Subscribe to Our Newsletter





Follow LeftTurn:

Special Offer from PM Press

Now more than ever there is a vital need for radical ideas. In the four years since its founding - and on a mere shoestring - PM Press has risen to the formidable challenge of publishing and distributing knowledge and entertainment for the struggles ahead. With over 200 releases to date, they have published an impressive and stimulating array of literature, art, music, politics, and culture.

PM Press is offering readers of Left Turn a 10% discount on every purchase. In addition, they'll donate 10% of each purchase back to Left Turn to support the crucial voices of independent journalism. Simply enter the coupon code: Left Turn when shopping online or mention it when ordering by phone or email.

Click here for their online catalog.

The Future of Left Turn: We have some major news about the future of Left Turn. We have published the final issue of our print publication. This decision did not come easily, but in the end we felt we had no choice. This is not, however, the end of Left Turn...Read more


March 29, 2007

In March 1965, before ordering the first deployment of U.S. ground troops to Vietnam (U.S. “advisers” had been there for years) President Lyndon Johnson told Secretary of Defense Robert McNamara: “I don’t think anything is gonna be as bad as losing, and I don’t see any way of winning.”

October 12, 2005

reliefNOPeople from New Orleans were not surprised to see video of police beating a 64-year-old man in the French Quarter. The only surprise is the increased attention the incident received due to the continued media focus on New Orleans, although news reports I saw took pains to point out the "high levels of stress" New Orleans police are under.

Despite the attempts to explain away the officer's behavior, the incident fits into a well-defined pattern of police conduct in New Orleans.

September 23, 2005

from fflic.org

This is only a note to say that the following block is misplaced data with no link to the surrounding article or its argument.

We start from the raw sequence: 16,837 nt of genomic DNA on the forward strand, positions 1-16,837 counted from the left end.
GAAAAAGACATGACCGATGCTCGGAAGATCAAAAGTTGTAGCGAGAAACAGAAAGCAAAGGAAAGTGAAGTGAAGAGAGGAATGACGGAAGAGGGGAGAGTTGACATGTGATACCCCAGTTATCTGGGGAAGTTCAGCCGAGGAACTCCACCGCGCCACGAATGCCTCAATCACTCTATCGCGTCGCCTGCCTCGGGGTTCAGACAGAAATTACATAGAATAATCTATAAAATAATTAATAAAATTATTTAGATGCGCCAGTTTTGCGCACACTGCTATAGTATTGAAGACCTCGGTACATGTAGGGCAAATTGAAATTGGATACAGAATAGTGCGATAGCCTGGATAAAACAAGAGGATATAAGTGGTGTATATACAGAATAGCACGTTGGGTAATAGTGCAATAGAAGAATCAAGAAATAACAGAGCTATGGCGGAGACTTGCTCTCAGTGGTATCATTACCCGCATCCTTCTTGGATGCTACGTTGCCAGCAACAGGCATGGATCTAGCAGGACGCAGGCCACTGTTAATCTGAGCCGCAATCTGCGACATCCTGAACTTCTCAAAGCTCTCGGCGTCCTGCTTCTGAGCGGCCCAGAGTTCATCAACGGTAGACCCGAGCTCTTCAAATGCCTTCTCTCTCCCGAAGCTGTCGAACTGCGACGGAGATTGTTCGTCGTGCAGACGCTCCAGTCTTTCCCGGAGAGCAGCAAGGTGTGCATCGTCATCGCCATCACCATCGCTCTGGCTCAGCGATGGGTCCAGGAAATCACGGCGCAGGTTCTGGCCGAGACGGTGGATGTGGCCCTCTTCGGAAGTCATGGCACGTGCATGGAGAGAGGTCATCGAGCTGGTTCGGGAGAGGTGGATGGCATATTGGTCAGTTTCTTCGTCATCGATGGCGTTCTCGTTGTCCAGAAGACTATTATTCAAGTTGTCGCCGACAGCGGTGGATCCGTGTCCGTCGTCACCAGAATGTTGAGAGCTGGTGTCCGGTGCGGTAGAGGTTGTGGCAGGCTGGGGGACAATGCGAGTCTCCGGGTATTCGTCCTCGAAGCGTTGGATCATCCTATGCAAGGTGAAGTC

Friday, September 23, 2005
Dear Friends and Allies,

I spent yesterday in New Orleans, where residents are once again preparing for storm and flooding. In Treme, I spoke with Al, Chief of the Northside Skulls Skeleton Crew, a vital institution of Black Mardi Gras. He hasn't left yet, and says he isn't leaving now. "We're holding on," he says. "I've got plenty of food - I've been feeding people from all over. Let me know if you need anything." I also spoke with the activists from Food Not Bombs, who have set up a food distribution network from a house on Desire Street, and are working on setting up a medical clinic.

November 25, 2005

A couple months before New Orleans flooded, I remember walking through my neighborhood on a sunny weekend afternoon and hearing music.

I followed the sound a couple blocks, to where about thirty people, all of them Black, followed a few musicians through the streets. They were mourning the death of a loved one, New Orleans-style. Most folks were wearing custom t-shirts with a picture of the deceased. Next to the photo were the words “sunrise” along with the date of his birth, and “sunset,” above the date of his (recent) death - he was 20.

Prita Lal
January 01, 2007
    “I can’t see a leader leading me nowhere if he’s in New York and I’m down here catching hell.”
    —Fannie Lou Hamer

New Orleans, 1927News of the disaster dominates the headlines of major papers for months all over the country.